- a gradation or variety of a color; tint: pale hues.
- the property of light by which the color of an object is classified as red, blue, green, or yellow in reference to the spectrum.
- color: all the hues of the rainbow.
- form or appearance.
Origin of hue1
- outcry, as of pursuers; clamor.
Origin of hue2
- a seaport in central Vietnam: former capital of Annam.
Examples from the Web for hues
Contemporary Examples of hues
Growing American operations on the ground paint a different picture—one with Iranian hues.America Has an Unannounced ISIS Strategy, And It Involves Iran
September 6, 2014
Historical Examples of hues
The plumage, once shining with hues direct from heaven, is soiled and bedraggled.Bunyan
James Anthony Froude
There is then no limit to the multitude, and no check to the intensity of the hues assumed.Modern Painters Volume I (of V)
The hues of the opal, the light of the diamond, are not to be seen if the eye is too near.Essays, First Series
Ralph Waldo Emerson
Nor was their horrible beauty confined to their hues of fire.The Universal Reciter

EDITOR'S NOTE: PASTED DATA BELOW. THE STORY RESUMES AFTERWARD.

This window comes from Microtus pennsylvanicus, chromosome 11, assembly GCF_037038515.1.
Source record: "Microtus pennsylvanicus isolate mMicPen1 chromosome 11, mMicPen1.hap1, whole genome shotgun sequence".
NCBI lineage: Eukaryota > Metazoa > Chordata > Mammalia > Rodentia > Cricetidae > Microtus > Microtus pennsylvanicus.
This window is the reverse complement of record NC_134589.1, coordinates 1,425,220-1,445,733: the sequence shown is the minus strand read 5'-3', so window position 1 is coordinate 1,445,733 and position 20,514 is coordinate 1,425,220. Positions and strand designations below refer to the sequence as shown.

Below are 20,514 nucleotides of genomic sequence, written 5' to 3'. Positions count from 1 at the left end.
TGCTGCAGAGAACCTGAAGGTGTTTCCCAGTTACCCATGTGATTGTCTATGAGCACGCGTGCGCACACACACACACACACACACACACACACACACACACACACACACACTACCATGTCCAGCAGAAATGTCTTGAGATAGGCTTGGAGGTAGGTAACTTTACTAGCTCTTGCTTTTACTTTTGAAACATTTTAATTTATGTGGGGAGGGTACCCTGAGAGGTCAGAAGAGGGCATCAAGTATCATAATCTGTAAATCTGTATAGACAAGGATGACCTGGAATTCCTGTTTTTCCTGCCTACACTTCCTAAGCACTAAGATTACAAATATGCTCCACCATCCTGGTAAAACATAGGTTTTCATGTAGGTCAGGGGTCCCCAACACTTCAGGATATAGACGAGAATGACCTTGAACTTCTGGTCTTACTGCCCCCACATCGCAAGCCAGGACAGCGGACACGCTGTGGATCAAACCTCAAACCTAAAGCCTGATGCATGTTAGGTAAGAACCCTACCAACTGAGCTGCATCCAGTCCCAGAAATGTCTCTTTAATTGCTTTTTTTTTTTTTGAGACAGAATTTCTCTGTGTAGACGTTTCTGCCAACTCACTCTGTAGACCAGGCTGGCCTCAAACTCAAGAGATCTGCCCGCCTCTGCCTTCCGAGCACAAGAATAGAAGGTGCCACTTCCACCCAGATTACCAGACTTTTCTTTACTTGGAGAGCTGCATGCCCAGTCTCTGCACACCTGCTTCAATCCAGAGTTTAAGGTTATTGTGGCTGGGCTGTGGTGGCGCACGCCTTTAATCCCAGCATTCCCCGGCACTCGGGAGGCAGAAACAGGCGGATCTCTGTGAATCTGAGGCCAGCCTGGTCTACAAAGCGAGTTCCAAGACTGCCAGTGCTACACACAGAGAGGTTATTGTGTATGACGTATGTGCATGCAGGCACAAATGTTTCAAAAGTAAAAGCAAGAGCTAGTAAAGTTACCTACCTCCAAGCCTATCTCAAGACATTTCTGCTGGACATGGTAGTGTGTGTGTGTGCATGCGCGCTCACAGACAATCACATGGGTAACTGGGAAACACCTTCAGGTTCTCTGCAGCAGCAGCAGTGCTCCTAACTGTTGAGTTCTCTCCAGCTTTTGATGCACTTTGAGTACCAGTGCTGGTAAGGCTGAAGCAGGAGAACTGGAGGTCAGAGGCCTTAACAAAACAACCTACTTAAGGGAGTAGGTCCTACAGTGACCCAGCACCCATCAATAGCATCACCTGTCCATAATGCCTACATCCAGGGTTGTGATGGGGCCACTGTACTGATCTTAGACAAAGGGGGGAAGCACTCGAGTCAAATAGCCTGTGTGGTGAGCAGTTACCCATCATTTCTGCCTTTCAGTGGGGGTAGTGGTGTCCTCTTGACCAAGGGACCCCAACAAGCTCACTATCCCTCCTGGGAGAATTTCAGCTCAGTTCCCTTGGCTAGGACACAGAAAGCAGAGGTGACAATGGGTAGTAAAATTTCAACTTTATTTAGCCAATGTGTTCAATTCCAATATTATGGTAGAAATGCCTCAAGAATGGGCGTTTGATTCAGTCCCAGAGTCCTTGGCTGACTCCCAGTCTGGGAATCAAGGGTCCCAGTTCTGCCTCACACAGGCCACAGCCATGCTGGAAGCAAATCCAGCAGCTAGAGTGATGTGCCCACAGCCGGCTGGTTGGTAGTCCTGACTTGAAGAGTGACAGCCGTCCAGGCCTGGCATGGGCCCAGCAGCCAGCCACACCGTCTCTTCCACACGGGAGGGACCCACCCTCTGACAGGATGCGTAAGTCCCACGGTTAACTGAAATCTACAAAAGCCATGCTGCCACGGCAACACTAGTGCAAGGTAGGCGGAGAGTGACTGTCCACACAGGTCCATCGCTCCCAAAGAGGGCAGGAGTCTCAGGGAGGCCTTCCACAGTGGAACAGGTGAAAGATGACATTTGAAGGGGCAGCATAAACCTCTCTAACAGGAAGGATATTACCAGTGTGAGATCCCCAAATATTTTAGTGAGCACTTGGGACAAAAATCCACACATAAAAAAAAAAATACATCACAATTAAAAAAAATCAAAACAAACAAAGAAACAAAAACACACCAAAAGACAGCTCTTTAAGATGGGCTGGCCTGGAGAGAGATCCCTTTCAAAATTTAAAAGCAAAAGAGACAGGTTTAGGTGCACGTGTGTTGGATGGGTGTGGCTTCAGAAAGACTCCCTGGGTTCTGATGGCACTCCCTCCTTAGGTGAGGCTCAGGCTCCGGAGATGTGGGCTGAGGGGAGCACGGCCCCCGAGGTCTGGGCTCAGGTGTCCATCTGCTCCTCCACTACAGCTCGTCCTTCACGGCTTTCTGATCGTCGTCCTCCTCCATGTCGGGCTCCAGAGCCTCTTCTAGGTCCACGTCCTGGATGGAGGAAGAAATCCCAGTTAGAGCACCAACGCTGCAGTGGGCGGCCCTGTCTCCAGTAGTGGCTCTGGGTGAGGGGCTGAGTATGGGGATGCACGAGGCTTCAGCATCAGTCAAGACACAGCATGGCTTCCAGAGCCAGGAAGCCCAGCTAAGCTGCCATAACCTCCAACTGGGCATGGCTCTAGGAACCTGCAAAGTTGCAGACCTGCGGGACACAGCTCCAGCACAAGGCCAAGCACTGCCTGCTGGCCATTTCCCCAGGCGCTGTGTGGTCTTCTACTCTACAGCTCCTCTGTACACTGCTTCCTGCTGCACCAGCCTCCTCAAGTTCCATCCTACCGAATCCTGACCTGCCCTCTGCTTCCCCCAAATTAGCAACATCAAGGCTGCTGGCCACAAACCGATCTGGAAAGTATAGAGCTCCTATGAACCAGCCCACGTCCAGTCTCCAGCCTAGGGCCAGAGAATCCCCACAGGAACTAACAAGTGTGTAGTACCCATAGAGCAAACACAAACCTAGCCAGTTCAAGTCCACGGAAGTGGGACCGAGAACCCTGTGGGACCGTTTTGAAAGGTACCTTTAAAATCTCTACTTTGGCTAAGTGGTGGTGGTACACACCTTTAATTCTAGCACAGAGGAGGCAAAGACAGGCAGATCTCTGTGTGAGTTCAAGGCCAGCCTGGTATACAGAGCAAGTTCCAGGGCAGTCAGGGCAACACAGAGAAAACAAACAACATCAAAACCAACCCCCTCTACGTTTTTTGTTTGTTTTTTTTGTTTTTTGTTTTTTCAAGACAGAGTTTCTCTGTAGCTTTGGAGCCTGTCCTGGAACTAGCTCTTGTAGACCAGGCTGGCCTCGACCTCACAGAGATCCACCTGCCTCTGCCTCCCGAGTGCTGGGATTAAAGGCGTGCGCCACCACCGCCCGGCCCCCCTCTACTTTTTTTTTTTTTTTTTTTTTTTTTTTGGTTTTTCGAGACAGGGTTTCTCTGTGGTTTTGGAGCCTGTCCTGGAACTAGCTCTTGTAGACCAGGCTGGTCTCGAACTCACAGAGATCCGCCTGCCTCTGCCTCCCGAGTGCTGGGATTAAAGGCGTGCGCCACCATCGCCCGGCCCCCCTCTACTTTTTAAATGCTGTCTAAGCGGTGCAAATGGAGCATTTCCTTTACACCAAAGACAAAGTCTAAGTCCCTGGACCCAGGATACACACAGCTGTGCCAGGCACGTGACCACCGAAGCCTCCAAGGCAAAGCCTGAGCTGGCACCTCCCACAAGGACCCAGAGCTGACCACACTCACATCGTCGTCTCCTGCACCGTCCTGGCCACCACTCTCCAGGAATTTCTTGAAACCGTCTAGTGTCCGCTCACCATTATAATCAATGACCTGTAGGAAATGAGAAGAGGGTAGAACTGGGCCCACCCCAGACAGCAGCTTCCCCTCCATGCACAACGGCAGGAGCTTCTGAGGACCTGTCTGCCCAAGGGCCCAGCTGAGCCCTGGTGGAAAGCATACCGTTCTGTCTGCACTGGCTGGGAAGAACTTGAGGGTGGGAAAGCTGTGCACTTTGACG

It flooded everything about her, and bathed the world in other hues than the old time.The Shadow of a Crime
- the attribute of colour that enables an observer to classify it as red, green, blue, purple, etc, and excludes white, black, and shades of greySee also colour
- a shade of a colour
- aspect; complexiona different hue on matters
Word Origin for hue
- a port in central Vietnam, on the delta of the Hué River near the South China Sea: former capital of the kingdom of Annam, of French Indochina (1883–1946), and of Central Vietnam (1946–54). Pop: 377 000 (2005 est)
Word Origin and History for hues
"color," Old English hiw "color, form, appearance, beauty," earlier heow, hiow, from Proto-Germanic *hiwam (cf. Old Norse hy "bird's down," Swedish hy "skin, complexion," Gothic hiwi "form, appearance"), from PIE *kei-, a color adjective of broad application (cf. Sanskrit chawi "hide, skin, complexion, color, beauty, splendor," Lithuanian šyvas "white"). A common word in Old English, squeezed into obscurity after c.1600 by color, but revived 1850s in chemistry and chromatography.
"a shouting," mid-13c., from Old French hue "outcry, noise, war or hunting cry," probably of imitative origin. Hue and cry is late 13c. as an Anglo-French legal term meaning "outcry calling for pursuit of a felon." Extended sense of "cry of alarm" is 1580s.
- The property of colors by which they are seen as ranging from red through orange, yellow, green, blue, indigo, and violet, as determined by the dominant wavelength of the light. Compare saturation value.